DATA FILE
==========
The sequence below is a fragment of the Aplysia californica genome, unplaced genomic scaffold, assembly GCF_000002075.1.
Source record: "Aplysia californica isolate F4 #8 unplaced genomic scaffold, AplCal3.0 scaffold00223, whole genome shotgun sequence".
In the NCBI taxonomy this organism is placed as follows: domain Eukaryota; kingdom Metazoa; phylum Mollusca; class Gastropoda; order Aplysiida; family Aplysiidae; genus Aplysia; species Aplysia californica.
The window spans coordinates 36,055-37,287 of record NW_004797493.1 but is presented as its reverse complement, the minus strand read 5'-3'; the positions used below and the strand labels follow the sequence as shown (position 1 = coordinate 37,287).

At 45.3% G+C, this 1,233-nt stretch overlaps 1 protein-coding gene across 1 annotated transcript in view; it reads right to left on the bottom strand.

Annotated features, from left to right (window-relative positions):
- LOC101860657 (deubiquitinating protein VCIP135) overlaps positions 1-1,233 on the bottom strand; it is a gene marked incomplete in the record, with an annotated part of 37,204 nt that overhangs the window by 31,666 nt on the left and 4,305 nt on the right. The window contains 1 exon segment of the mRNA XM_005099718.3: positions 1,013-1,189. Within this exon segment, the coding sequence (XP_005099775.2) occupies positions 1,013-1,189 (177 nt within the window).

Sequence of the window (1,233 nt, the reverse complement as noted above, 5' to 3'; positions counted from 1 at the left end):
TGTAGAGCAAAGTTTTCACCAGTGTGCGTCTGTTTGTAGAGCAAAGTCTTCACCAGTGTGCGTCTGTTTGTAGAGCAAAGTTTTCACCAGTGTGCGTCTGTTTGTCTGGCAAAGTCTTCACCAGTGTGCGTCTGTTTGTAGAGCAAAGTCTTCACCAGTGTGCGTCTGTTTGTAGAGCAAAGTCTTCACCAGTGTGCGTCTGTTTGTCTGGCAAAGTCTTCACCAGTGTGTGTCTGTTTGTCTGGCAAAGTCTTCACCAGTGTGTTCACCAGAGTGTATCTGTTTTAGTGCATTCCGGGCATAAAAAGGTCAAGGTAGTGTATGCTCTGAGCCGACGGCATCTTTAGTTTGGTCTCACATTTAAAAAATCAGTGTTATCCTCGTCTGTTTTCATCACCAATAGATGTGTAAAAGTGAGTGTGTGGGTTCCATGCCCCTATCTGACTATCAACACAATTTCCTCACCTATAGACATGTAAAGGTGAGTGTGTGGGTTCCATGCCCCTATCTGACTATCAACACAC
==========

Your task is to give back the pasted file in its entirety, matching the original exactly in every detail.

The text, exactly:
The sequence below is a fragment of the Aplysia californica genome, unplaced genomic scaffold, assembly GCF_000002075.1.
Source record: "Aplysia californica isolate F4 #8 unplaced genomic scaffold, AplCal3.0 scaffold00223, whole genome shotgun sequence".
In the NCBI taxonomy this organism is placed as follows: domain Eukaryota; kingdom Metazoa; phylum Mollusca; class Gastropoda; order Aplysiida; family Aplysiidae; genus Aplysia; species Aplysia californica.
The window spans coordinates 36,055-37,287 of record NW_004797493.1 but is presented as its reverse complement, the minus strand read 5'-3'; the positions used below and the strand labels follow the sequence as shown (position 1 = coordinate 37,287).

At 45.3% G+C, this 1,233-nt stretch overlaps 1 protein-coding gene across 1 annotated transcript in view; it reads right to left on the bottom strand.

Annotated features, from left to right (window-relative positions):
- LOC101860657 (deubiquitinating protein VCIP135) overlaps positions 1-1,233 on the bottom strand; it is a gene marked incomplete in the record, with an annotated part of 37,204 nt that overhangs the window by 31,666 nt on the left and 4,305 nt on the right. The window contains 1 exon segment of the mRNA XM_005099718.3: positions 1,013-1,189. Within this exon segment, the coding sequence (XP_005099775.2) occupies positions 1,013-1,189 (177 nt within the window).

Sequence of the window (1,233 nt, the reverse complement as noted above, 5' to 3'; positions counted from 1 at the left end):
TGTAGAGCAAAGTTTTCACCAGTGTGCGTCTGTTTGTAGAGCAAAGTCTTCACCAGTGTGCGTCTGTTTGTAGAGCAAAGTTTTCACCAGTGTGCGTCTGTTTGTCTGGCAAAGTCTTCACCAGTGTGCGTCTGTTTGTAGAGCAAAGTCTTCACCAGTGTGCGTCTGTTTGTAGAGCAAAGTCTTCACCAGTGTGCGTCTGTTTGTCTGGCAAAGTCTTCACCAGTGTGTGTCTGTTTGTCTGGCAAAGTCTTCACCAGTGTGTTCACCAGAGTGTATCTGTTTTAGTGCATTCCGGGCATAAAAAGGTCAAGGTAGTGTATGCTCTGAGCCGACGGCATCTTTAGTTTGGTCTCACATTTAAAAAATCAGTGTTATCCTCGTCTGTTTTCATCACCAATAGATGTGTAAAAGTGAGTGTGTGGGTTCCATGCCCCTATCTGACTATCAACACAATTTCCTCACCTATAGACATGTAAAGGTGAGTGTGTGGGTTCCATGCCCCTATCTGACTATCAACACAC